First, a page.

Growth in Asia Presents Opportunities
Read the full Spring 2012 issue.
Q&A with Andrew Anker
Serving the needs of the world’s largest and fastest developing region requires an appreciation for its vastness, diversity and complexity. Recently appointed president of CSC Group Operations in Asia, Andrew Anker is well suited to the task.
Anker has served CSC in many capacities over the past 16 years. Most recently, Anker served as vice president of Account Management and Operations for the CSC Managed Services Sector, as well as country representative for CSC in Hong Kong. He holds an MBA from the Australian Graduate School of Management.
Anker marvels at the multiplicity of cultures and natural beauty that make Asia such a wonder. He enjoys experiencing the region’s traditions and attractions, ancient and modern.
His enthusiasm is evident as he speaks to CSC.com about the challenges and opportunities to be found in an area that holds such a rich heritage and exciting future.
You were recently named president of Asia operations. What are your key priorities in Asia?
That’s a tough question to answer. We serve 13 different countries with vast differences in cultures and economies. At the same time, markets in Asia are shifting at an accelerating pace in response to cloud-based technologies and Everythingas- a-Service models.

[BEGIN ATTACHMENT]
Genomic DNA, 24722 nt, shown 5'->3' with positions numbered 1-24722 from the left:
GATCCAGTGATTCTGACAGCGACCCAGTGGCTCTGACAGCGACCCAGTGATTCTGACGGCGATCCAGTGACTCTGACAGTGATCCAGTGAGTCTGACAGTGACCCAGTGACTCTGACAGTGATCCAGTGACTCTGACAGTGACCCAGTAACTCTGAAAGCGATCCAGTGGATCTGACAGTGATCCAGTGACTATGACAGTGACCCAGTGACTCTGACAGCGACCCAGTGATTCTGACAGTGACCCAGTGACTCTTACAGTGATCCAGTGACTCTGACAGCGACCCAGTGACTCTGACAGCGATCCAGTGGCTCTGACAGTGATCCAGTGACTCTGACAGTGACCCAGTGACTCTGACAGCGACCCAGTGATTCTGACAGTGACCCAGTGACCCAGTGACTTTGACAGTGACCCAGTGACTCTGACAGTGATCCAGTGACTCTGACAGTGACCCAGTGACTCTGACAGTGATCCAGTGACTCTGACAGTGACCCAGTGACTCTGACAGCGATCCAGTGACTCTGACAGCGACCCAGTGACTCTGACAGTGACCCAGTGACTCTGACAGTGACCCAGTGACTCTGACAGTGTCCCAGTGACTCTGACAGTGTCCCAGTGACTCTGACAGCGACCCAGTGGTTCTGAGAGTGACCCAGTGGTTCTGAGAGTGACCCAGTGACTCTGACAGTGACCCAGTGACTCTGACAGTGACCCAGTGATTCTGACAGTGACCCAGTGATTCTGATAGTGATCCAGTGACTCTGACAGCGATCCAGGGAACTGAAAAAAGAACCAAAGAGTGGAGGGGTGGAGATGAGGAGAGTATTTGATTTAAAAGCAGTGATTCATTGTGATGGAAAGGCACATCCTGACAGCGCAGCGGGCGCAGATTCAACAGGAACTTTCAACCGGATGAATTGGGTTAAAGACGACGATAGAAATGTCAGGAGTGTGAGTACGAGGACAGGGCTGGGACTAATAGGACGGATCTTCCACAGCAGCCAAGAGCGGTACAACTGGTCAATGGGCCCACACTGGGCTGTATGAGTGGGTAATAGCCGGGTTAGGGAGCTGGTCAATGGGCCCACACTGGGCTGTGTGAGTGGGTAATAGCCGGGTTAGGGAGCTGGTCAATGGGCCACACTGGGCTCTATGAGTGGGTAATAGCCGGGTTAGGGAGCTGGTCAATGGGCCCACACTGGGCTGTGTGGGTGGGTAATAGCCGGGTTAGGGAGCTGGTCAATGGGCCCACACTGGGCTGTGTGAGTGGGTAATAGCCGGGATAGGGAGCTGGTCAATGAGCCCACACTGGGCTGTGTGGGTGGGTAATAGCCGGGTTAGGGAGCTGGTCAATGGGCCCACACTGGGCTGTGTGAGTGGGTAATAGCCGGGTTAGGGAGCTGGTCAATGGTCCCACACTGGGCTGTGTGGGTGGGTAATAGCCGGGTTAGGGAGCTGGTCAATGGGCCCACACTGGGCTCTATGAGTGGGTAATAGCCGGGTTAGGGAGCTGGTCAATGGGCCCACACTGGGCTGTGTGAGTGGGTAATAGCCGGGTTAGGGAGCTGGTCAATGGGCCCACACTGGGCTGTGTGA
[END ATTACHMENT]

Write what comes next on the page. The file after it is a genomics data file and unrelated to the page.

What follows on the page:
One priority is our customers — growing our customer engagements and satisfaction. We have terrific projects and great clients, and we want to focus on delighting them in every experience they have with CSC across Asia.
Another element of our strategy is staff development. We have about 5,500 members in our Asian business units, from Japan to India and China to Indonesia. Our business and our offerings will continue to evolve as new technologies emerge and new opportunities surface. We want to take our people on that journey.
The third element of our strategy is to bring to Asia the bestof- breed solutions we have developed around the world. The scale of our achievements in other countries sets us apart in the market and will contribute to our growth.
You have been working in Asia during this time of wholesale transformation in economic development and technology adoption. What are the most significant technology trends unfolding in the region now and over the next few years?
Virtualization is a top agenda item for companies across Asia. Adoption rates in Japan and Indonesia are especially high. Organizations that started the virtualization process are accelerating their efforts or taking the next step by moving to cloud technologies and as-a-service models. That will continue through the next year.
In China, a major driver for virtual desktop technologies involves control and compliance. I expect this technology to move across Asia.
Platforms for delivering services to any device, anywhere, any time will continue to grow, with a twist. Consumers in emerging economies in Asia have access to devices and services with widely different levels of capability. Companies serving those clients must deliver services to a wide spectrum of devices — from older cell phones to tablets and smartphones. It’s a uniquely complex environment.
Much attention has been focused on China’s business potential over the past several years. Are other Asian countries poised for similar growth?